As previously described, the compressed area is based on zones that are self contained consisting of all necessary overhead data structures required to manage the compressed memory within a zone. Because a zone uses the block table and comp page table to manage its compressed data (see Figure 2), the compressed-memory overhead is the sum of the sizes of these two data structures: . (Because all zones are equal in size, all block tables and comp page tables have the same size.) Formally, the memory overhead is given by Eq. 1. (The number of entries in the comp page table gives the maximum number of compressed pages that can be stored within a zone, and can be changed by changing the compression factor parameter.)
Eq. 1 shows that the three factors that affect the compressed-memory overhead and need to be studied are the compression factor (ComprFactor), block size (BlockSize), and zone size (ZoneSize); the page size factor (PageSize) is fixed. We use the factorial design to determine the effect of the three factors (k=3) on an application's execution time . The factors and their level assignments for the qsim simulations are shown in Table 6. The design and the measured performance in is shown in Table 7. We use the sign table method to compute the portion of variation explained by the three factors and their interaction, and we summarize the computations in Table 8, column ``qsim simulations''. The results show that most of the variation in the performance of the qsim application is explained by the compression factor (column ``ComprFactor") and the interaction between the compression factor and block size (column ``ComprFactor+BlockSize"). Moreover, for the large simulations, the measurements indicate that a compressed-memory system with a small zone size decreases the performance considerably (the zone size explains more than 30% of the variation). We use the same design to determine the effect of the three factors on rand benchmark performance; the only difference is that the two levels of the compression factor are 4 and 20. The measurements summarized in Table 8, column ``rand benchmark'', show again that the most important factors are the compression factor (column ``ComprFactor") and the interaction between the compression factor and block size (column ``ComprFactor+BlockSize"). The results also show that large applications require large zone sizes.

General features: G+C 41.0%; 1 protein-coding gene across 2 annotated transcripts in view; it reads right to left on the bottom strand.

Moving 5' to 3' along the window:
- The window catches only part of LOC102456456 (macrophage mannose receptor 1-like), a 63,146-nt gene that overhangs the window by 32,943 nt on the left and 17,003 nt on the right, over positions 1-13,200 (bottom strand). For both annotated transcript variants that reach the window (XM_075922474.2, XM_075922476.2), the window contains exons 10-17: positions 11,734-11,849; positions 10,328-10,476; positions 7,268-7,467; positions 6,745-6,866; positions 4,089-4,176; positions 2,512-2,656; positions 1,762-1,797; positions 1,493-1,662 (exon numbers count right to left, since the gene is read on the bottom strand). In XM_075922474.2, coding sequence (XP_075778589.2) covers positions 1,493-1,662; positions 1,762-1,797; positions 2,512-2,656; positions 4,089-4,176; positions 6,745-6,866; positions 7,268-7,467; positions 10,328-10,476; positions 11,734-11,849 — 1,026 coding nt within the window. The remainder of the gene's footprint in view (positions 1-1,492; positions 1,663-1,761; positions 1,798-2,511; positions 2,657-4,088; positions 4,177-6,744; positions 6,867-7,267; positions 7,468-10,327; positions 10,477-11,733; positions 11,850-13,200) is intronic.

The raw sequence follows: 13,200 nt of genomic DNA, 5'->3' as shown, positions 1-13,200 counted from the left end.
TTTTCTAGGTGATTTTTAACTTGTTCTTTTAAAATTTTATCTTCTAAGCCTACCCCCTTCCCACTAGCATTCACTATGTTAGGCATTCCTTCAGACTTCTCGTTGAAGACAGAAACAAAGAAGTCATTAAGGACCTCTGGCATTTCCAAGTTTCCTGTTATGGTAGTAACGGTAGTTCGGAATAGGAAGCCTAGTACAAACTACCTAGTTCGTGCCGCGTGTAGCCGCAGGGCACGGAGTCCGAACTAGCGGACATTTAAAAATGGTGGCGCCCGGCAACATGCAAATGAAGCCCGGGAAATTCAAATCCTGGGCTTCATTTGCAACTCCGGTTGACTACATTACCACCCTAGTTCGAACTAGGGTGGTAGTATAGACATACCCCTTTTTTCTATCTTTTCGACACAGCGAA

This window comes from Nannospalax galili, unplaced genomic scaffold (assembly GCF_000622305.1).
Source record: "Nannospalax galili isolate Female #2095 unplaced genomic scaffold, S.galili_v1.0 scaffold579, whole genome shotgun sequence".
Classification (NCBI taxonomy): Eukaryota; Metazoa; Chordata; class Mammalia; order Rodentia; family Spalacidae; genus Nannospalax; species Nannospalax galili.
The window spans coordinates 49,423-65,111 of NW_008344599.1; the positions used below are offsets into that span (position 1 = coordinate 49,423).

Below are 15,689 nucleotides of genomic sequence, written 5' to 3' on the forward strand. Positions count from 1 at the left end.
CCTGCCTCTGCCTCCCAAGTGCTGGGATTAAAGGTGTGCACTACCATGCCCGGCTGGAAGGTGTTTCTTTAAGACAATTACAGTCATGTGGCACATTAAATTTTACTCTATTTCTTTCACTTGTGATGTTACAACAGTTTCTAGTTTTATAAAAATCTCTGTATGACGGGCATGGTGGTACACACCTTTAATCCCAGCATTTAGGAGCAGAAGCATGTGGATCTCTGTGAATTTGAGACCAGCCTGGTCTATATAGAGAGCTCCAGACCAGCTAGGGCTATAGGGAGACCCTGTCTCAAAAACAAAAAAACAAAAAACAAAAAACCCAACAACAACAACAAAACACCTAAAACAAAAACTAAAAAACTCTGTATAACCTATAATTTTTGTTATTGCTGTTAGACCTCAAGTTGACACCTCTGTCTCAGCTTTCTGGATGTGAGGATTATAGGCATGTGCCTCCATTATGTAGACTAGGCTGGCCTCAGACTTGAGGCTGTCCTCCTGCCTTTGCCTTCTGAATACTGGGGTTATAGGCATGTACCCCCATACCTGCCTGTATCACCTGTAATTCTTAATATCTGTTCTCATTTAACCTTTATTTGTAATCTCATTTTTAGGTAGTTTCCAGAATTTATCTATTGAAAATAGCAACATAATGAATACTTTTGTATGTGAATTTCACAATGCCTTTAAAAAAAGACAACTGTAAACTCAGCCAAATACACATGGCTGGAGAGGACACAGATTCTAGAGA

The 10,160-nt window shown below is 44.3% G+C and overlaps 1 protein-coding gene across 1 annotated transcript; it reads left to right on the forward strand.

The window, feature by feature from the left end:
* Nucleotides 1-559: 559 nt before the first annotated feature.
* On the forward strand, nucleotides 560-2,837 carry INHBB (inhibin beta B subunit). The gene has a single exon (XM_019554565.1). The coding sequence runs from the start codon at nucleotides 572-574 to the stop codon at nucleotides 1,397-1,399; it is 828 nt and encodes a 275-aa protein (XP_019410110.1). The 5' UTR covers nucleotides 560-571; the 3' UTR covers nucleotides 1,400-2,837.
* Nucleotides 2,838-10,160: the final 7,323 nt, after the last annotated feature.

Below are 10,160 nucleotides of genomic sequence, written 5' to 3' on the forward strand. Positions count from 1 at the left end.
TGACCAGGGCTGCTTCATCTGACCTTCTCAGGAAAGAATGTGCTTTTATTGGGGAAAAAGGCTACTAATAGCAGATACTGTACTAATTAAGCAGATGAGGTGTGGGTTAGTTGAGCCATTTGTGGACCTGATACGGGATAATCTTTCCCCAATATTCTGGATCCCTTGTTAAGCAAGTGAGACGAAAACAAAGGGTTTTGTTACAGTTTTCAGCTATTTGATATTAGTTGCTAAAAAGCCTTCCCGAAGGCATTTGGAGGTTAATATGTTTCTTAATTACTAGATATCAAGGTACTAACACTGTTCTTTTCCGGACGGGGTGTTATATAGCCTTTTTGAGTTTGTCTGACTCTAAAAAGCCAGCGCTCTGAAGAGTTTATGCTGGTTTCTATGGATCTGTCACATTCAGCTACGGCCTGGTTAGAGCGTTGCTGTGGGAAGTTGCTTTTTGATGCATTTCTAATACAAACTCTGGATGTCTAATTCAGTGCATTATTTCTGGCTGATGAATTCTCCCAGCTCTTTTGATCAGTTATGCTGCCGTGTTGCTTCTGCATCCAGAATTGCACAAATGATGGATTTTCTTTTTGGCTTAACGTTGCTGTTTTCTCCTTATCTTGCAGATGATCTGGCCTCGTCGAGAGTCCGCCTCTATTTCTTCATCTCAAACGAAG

Let us consider an application with a high compression ratio that executes on a system with a small compression factor. Because the number of entries in the comp page table is smaller than the number of compressed pages that can be stored in a zone, some memory remains unused. On the other hand, a high value of the compression factor increases the size of the comp page table unnecessarily. The measurements summarized in Figure 6(a) show that a compressed-memory system improves an application's performance when its compression factor is equal to or bigger than an application's compression ratio. Furthermore, the data in Figure 7(a) indicates that when the compression factor is smaller than an application's compression ratio, also the size of the compressed area is bigger than that which would suffice if enough entries to address a zone's memory were available.